Potential contract: Four years, $34 million with $18 million guaranteed
Kenyan Drake, Arizona Cardinals
Following a breakout run with the Cards, Drake is locked in under the transition tag for 2020. He tweeted Wednesday that an extension will "come in due time," but the team might want him to prove last year was an emergence rather than an aberration. Arizona made a huge mistake by handing David Johnson a hefty deal and might be skittish about giving another running back a big-money deal.
Still, Drake averaged 5.2 yards per carry and scored eight touchdowns in eight games after coming over from the Miami Dolphins in October. One full season like that could entice somebody to pay up for an intriguing player who would have limited tread on his tires even though he'll turn 27 in January. We'd like to be bullish because of those circumstances, but the sample is small and the market will likely be flooded.
Potential contract: Three years, $25 million with $10 million guaranteed
Todd Gurley, Atlanta Falcons
The ship has likely sailed for Gurley, who has been severely limited ever since suffering a knee injury late in 2018 and wasn't himself in a reduced role last year.
A strong season in Atlanta might give him a shot at a multiyear deal elsewhere, but it's hard to imagine teams committing a ton of money to a 26-year-old with major injury questions. Luckily, Gurley has already made more than $38 million in his NFL career, according to Spotrac.
Potential contract: Two years, $12 million with $4 million guaranteed
Marlon Mack, Indianapolis Colts
A lack of reps could be a problem for Mack in a contract year. The 24-year-old compiled nearly 1,100 rushing yards in 2019, but his YPA dropped off by 0.3 yards in an offense that was already cutting out reps for Nyheim Hines and Jordan Wilkins before adding Jonathan Taylor in the second round of April's draft.
Offensive coordinator Nick Sirianni might see Taylor and Mack as a "1-1 punch," but Taylor is highly touted after registering more than 2,000 yards from scrimmage in three consecutive seasons at Wisconsin. Mack might have to prove himself on a one-year deal elsewhere in 2021.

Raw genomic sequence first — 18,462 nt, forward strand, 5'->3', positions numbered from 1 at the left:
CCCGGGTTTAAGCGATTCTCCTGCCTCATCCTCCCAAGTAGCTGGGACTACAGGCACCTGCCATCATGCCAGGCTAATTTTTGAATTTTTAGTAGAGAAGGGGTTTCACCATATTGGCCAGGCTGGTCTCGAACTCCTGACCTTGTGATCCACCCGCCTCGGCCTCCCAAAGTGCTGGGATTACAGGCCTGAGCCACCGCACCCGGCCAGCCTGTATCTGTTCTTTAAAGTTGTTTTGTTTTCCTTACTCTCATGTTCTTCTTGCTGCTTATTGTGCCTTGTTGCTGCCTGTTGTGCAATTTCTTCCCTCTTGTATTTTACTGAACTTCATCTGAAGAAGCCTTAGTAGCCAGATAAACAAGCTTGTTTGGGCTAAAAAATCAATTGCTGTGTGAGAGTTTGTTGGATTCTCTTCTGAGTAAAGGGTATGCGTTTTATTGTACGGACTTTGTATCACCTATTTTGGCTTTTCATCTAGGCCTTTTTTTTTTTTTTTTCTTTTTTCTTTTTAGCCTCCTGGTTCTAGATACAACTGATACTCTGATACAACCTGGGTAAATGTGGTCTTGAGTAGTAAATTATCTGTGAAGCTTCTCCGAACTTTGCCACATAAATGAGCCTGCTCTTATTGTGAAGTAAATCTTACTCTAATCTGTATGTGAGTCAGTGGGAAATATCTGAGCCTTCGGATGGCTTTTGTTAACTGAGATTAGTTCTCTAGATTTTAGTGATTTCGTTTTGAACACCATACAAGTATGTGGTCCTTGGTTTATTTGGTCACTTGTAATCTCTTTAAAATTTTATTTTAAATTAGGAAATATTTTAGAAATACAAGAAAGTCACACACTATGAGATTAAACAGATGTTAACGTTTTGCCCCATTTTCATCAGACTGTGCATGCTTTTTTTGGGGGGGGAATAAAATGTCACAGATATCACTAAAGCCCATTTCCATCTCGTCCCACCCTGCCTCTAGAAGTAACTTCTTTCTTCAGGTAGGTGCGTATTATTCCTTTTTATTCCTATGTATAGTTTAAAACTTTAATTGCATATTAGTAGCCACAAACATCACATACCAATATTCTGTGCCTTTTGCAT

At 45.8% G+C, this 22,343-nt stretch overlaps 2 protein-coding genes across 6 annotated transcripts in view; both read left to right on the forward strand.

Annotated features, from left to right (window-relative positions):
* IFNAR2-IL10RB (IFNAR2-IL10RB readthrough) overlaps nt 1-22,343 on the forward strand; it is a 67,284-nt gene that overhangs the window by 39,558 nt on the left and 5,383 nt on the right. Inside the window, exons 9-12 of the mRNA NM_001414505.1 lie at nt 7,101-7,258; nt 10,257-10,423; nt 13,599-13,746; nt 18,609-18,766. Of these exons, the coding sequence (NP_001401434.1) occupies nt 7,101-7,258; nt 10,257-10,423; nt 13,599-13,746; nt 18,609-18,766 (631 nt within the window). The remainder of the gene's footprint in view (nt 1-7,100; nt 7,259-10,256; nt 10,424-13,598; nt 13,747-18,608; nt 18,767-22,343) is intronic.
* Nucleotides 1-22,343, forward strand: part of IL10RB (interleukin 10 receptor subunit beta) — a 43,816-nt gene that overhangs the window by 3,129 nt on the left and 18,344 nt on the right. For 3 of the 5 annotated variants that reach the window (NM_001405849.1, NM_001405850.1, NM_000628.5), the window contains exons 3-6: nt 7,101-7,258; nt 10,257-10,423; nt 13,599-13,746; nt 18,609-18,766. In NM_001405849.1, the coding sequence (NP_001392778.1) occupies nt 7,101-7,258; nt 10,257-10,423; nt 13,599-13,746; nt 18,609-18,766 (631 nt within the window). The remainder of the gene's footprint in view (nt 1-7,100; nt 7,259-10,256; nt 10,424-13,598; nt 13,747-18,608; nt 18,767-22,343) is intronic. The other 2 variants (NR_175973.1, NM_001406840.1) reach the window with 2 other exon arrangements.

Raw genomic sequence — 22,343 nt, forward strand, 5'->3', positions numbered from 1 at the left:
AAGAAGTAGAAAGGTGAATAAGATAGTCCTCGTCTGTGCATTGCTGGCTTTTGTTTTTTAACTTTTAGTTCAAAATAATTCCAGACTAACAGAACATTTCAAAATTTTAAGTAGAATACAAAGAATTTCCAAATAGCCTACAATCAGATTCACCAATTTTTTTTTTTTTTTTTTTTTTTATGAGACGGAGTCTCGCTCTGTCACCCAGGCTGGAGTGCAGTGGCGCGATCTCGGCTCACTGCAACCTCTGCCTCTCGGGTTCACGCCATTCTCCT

Potential contract: One year, $6 million with $3 million guaranteed
Chris Carson, Seattle Seahawks
Carson is quietly coming off back-to-back 1,300-scrimmage-yard, nine-touchdown campaigns, but he's entering his age-26 season and isn't likely in line for a new deal as he recovers from a significant hip injury.
The Seahawks reportedly plan to use Carson as their top dog again this season, according to Bob Condotta of the Seattle Times, but veteran Carlos Hyde, 2018 first-round pick Rashaad Penny and rookie fourth-round pick DeeJay Dallas are also on the roster. Despite his recent success, Carson has little margin for error in his effort to avoid dropping into a running back abyss on the verge of 27, especially considering how many standouts could be on the market next offseason.
Potential contract: Two years, $10 million with $5 million guaranteed
Kareem Hunt, Cleveland Browns
Even if Hunt defies expectations and overtakes the sensational Nick Chubb for the lead role in the Cleveland backfield, he probably kissed a big-money deal goodbye after getting pulled over in January with marijuana and an open container in his car, which came after the NFL suspended him in 2019 in part for shoving and kicking a woman in a hotel in 2018.
The soon-to-be 25-year-old's career has been off the rails ever since he led the league in rushing as a rookie in 2017, and one strong season in 2020 likely won't convince anybody to pay up for him considering the alternatives.
Potential contract: One year, $5 million with $800,000 guaranteed
James Conner, Pittsburgh Steelers
Conner would be in big trouble on this deep running back market. The 2018 Pro Bowler has missed nine games over the last two years, and after breaking out as a sophomore, his yards-per-attempt average sunk from 4.5 to 4.0 in 2019. He was also utterly unable to break away from tackles.
The Steelers have expressed disappointment in that campaign. And while they have indicated that they're optimistic about his chances of bouncing back in 2020, The Athletic's Ed Bouchette predicts they'll "cut back" on his reps with Jaylen Samuels, 2019 fourth-round pick Benny Snell Jr. and rookie fourth-round pick Anthony McFarland Jr. on the running back depth chart. He faces an uphill battle to earn anything but a one-year prove-it contract.
Potential contract: One year, $3.5 million with $3 million guaranteed
Brad Gagnon has covered the NFL for Bleacher Report since 2012. Follow him on Twitter: @Brad_Gagnon.